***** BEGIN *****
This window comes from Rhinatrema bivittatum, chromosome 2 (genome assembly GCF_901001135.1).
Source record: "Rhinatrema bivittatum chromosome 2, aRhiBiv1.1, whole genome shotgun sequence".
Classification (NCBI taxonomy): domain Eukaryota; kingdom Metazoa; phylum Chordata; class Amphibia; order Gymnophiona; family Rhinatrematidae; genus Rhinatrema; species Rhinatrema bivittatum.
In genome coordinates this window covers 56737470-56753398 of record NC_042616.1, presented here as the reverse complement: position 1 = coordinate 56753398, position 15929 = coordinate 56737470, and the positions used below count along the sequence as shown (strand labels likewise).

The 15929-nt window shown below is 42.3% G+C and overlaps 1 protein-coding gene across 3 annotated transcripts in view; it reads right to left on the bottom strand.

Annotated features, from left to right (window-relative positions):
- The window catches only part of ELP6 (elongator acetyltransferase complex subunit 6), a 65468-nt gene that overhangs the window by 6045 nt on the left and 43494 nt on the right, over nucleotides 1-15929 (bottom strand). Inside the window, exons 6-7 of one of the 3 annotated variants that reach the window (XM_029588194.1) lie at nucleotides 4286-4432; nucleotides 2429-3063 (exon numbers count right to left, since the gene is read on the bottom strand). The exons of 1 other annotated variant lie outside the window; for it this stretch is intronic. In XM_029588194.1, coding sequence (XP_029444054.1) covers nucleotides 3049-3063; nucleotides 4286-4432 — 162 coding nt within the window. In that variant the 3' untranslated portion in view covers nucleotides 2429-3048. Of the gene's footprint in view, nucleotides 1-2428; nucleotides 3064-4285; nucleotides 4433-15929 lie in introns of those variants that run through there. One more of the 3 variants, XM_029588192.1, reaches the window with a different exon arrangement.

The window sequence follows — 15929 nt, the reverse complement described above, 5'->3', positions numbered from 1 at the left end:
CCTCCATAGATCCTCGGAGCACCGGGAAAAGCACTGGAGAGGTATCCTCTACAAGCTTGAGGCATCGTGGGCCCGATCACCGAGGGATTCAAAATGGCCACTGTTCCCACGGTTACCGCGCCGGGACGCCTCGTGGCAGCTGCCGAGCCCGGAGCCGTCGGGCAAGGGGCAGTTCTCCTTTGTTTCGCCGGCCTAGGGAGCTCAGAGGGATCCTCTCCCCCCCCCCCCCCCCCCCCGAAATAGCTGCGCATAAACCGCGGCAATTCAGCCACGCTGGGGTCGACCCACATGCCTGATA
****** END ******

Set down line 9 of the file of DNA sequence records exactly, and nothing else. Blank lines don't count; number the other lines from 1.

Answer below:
CCTCCATAGATCCTCGGAGCACCGGGAAAAGCACTGGAGAGGTATCCTCTACAAGCTTGAGGCATCGTGGGCCCGATCACCGAGGGATTCAAAATGGCCACTGTTCCCACGGTTACCGCGCCGGGACGCCTCGTGGCAGCTGCCGAGCCCGGAGCCGTCGGGCAAGGGGCAGTTCTCCTTTGTTTCGCCGGCCTAGGGAGCTCAGAGGGATCCTCTCCCCCCCCCCCCCCCCCCCCGAAATAGCTGCGCATAAACCGCGGCAATTCAGCCACGCTGGGGTCGACCCACATGCCTGATA